Understanding Waxwing

“The fella turns out to be Blodgett Waxing, well-known escapee from the Caserne Martier in Paris, the worst stockade in the ETO. Waxwing’s specialty is phonying documents of various sorts — PX ration cards, passports, Soldbucher – whilst dealing in Army hardware also as a sideline. He has been AWOL off and on since the Battle of the Bulge, and with a death rap for that over his head he still goes into U.S. Army bases at night to the canteens to watch the movies – provided they’re westerns, he loves those shit-kickers, the sound of hoofbeats through a metal speaker across a hundred yards of oildrums and deuce ‘n’ a half ruts in the foreign earth makes his heart stir as id a breeze blew there, he’s got some of his many contacts to run him off a master schedule of every movie playing in every occupation town in the Theatre, and he’s been known to hot-wire a general’s jeep just to travel up to that Poitiers for the evening to see a good old Bob Steele or Jonny Mack Brown. His picture may hang prominently in all the guardrooms and be engraved in thousands of snowdrops’ brains, but he has seen The Return of Jack Slade twenty-seven times. “(Pynchon 249-250)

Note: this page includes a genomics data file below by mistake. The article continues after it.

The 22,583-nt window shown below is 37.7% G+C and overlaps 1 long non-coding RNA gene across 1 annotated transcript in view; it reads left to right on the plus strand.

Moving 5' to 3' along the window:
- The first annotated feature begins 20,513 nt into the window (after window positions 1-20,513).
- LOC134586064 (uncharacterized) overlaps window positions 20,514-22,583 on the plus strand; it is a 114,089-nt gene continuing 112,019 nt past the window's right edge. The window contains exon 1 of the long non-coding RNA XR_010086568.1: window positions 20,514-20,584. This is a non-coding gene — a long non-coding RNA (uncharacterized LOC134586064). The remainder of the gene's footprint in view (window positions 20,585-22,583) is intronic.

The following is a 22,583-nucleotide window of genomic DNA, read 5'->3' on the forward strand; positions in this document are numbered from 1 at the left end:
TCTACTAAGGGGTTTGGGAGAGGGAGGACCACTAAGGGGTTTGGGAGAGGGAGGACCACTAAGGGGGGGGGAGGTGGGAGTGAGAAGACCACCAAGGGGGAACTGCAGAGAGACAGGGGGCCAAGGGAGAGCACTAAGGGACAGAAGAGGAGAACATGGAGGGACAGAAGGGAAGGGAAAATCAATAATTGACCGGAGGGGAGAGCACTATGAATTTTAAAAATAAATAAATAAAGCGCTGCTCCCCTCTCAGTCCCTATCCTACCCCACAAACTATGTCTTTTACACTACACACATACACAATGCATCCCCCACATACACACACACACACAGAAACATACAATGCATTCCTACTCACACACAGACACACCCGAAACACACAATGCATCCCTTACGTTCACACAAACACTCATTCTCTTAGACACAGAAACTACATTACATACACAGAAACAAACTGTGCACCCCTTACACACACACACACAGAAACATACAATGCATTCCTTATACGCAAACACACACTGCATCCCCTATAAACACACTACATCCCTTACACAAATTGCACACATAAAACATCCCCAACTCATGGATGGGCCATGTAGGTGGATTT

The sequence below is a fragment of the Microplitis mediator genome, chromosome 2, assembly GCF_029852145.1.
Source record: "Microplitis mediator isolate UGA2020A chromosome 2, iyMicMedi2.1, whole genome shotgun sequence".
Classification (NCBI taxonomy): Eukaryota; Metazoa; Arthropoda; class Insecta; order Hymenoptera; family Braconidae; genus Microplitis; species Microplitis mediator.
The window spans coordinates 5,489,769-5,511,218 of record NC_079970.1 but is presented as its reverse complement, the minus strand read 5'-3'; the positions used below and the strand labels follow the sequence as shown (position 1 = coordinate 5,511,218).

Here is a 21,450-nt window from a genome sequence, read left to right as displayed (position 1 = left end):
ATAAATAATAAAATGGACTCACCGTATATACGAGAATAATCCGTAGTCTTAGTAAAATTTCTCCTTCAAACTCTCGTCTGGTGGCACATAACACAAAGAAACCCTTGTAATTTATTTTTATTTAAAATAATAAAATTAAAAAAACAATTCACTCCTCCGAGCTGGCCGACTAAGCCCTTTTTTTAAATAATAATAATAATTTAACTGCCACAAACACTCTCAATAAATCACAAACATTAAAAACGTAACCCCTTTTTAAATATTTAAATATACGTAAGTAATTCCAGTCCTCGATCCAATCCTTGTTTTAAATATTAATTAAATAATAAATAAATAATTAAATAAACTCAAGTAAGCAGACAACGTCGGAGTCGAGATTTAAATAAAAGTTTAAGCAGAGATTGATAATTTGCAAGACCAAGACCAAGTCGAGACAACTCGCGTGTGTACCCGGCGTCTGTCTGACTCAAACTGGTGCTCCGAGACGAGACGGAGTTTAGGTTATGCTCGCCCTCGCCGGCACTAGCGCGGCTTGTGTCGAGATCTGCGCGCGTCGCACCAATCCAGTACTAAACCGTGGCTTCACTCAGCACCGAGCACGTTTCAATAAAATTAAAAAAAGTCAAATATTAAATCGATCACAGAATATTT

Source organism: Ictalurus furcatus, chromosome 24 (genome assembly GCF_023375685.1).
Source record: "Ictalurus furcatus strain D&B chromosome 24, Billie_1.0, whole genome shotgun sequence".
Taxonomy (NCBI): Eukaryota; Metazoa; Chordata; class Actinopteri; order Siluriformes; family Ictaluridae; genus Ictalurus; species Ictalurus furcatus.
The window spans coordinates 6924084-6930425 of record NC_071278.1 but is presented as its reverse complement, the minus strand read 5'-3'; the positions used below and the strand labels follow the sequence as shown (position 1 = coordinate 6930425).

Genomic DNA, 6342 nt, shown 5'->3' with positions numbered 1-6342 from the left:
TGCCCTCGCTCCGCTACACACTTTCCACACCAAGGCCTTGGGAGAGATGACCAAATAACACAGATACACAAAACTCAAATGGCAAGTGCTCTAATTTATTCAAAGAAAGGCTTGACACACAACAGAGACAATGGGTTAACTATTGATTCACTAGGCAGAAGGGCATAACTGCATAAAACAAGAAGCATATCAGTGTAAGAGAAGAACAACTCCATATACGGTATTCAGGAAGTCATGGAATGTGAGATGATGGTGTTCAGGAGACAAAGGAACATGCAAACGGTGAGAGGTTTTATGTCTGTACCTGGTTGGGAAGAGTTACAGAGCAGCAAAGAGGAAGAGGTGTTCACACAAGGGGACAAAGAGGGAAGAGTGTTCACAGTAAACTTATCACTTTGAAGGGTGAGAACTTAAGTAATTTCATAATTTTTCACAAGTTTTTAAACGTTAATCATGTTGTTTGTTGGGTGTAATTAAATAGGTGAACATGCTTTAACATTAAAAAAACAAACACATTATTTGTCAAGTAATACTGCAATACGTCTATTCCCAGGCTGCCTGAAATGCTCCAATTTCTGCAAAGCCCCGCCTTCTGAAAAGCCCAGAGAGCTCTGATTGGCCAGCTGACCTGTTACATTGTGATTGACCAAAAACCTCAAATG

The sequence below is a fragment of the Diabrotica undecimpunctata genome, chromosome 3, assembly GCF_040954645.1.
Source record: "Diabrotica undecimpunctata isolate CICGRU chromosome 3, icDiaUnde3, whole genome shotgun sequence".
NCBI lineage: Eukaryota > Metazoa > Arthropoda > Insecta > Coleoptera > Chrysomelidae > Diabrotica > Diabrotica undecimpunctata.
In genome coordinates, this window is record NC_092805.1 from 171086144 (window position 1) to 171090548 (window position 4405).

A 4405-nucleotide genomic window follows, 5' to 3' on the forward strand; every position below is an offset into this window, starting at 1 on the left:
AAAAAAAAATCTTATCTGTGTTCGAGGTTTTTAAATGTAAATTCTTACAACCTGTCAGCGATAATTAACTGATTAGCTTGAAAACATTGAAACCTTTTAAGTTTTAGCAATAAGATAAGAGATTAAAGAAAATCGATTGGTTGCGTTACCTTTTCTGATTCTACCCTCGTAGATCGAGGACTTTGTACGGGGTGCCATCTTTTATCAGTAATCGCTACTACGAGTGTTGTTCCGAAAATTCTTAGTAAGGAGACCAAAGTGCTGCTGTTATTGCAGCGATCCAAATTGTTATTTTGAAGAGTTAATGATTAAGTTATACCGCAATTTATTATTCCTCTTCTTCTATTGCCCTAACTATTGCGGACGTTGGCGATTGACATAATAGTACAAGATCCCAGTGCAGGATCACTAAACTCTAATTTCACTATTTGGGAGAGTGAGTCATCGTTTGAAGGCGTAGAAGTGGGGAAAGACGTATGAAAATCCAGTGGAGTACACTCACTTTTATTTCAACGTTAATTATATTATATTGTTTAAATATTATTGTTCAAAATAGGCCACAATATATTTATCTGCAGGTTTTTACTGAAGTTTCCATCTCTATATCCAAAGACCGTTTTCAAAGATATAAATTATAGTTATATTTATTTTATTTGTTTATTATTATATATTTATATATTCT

The text mentions Blodgett Waxwing is a man who escapes the Caserne Martier (Weisenburger’s Companion notes the correct spelling is Mortier). Weisenburger references Life magazine and explains Caserne Mortier as a place where soldiers would be held for crimes like “murder, rape, theft of military or civilian property, or black marketeering.” (154) An escape is very unlikely to happen in the Caserne Mortier, which makes Waxwing’s success in escaping extraordinary. A waxwing is a type of bird that is mostly present in the Americas but has species worldwide. The waxwing is known for its presence away from their natural habitat and also for its hunting strategy, which is observing insects while perched on a tree and catching them in movement. Pynchon could be using this name to show similarities between Blodgett Waxwing and the bird. Blodgett did escape from the Caserne Mortier, where he should reside; to fly somewhere else just like the bird.  The fast moving and secretive fly catching nature of the bird also aligns with Blodgett’s ability to remain unseen. He has been absent without official leave for years while he continues to visit the Army base for western movies. The secretive aspect matches with his knowledge of the fake octopus incident, which he later mentions to Slothrop.